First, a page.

We Translated, but There Were No Takers…
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We Translated, but There Were No Takers…

We Translated, but There Were No Takers…

We Translated, but There Were No Takers

At tcworld India last month, I heard a familiar refrain: “We translated, but there were no takers.” This particular complaint emerged from the Indian travel e-commerce sector, but it could have come from any part of the world where emerging or long-tail languages are spoken.

The company’s representative said that although they had translated into some Indian languages, their website analytics showed that users were defaulting to the English version. Surprising, right?

Actually, no.

So, what makes this complaint common among buyers of translation and localization of long-tail languages?

Translation does not equal localization

If your localization effort stops at translation—that is, merely transforming the words from one language into another—it’s an incomplete user experience (UX). 

For localization to be complete, each interaction or step in the buyer’s journey must be locale-compatible. Does the screen orientation align with the language orientation, in case of right-to-left and vertical languages? Are currencies, date formats, and form fields adapted to the local market? If not, your website has not been internationalized—a big no-no in localization.

Is the payment gateway in the target language? This may not be under the website publisher’s control, but it goes to show that the most important step in the buyer journey is where you start speaking an alien language.

Also, what about the non-website marketing efforts and post-sales communication? Are your text or instant messenger messages and emails also localized? This doesn’t directly explain why a user might default to an alien language when presented with a native language version online, but it does reveal gaps in your marketing and post-sales interactions.

Half-hearted localization is no localization

By half-hearted, I simply mean that when you go beyond the first click on a “localized” website, it’s all in English or the source language again. Sometimes the source language creeps in right on the homepage. The only thing that is translated is the menu text. The English product descriptions that may show up as a preview on the homepage give a hint to the prospective customer about what lies ahead.

Is it any surprise, then, that users would rather stick with the English version and enjoy a complete experience from start to finish, rather than choose their language but be forced to encounter English again later?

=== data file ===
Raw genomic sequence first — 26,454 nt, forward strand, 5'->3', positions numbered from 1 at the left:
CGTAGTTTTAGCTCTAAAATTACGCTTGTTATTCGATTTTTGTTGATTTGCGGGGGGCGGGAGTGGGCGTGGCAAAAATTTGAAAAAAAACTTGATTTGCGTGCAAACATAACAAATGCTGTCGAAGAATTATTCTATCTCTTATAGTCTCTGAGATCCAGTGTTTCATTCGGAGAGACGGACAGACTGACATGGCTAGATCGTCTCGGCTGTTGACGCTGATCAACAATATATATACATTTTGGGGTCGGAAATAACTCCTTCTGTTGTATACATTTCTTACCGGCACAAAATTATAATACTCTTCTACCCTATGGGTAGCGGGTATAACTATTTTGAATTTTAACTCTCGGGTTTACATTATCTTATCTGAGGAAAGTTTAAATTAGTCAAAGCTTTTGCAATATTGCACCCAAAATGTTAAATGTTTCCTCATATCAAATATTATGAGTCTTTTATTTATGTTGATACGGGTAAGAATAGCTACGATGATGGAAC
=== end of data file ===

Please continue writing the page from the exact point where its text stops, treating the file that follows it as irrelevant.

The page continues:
Quality must be on a par with global

What makes you think your customer in Germany has higher quality expectations than, say, one in Vietnam? They may have different quality expectations, but that doesn’t necessarily make the quality higher or lower. 

At another localization conference in India, a presenter mentioned that an Indian-language operating system (OS) had been launched but failed. He later revealed that the OS was far slower than its non-localized peers. Of course it would fail. Why would Indian users opt for a slower (and less-known) OS than a faster one, just because the latter was available in their language?

Customers won’t be grateful that you localized and handed them a substandard product. They will simply switch to the non-localized but high-performing products, and put up with the relatively lesser discomfort of an alien language.

It’s about the confidence that you inspire… or not

A badly or half-localized product doesn’t inspire confidence—much less a sense of ownership—among your users. They may default to English or the source language because they immediately associate the bad localization with a possible broken experience or missing or misleading information further along the purchase journey.

Think about it: This behavior isn’t typical to the global customer. Would you feel confident in completing an online transaction on a website that has tons of typos or uninspiring or outdated design?

In emerging economies where long-tail languages are usually spoken, companies are usually just beginning to localize. And, customers are only slowly becoming aware of and demanding their linguistic rights.

That still doesn’t justify half-hearted localization, though. Treat your international customers the same way you would treat those at home. That’s what localization is about: a democratization of the marketplace for buyers.

 

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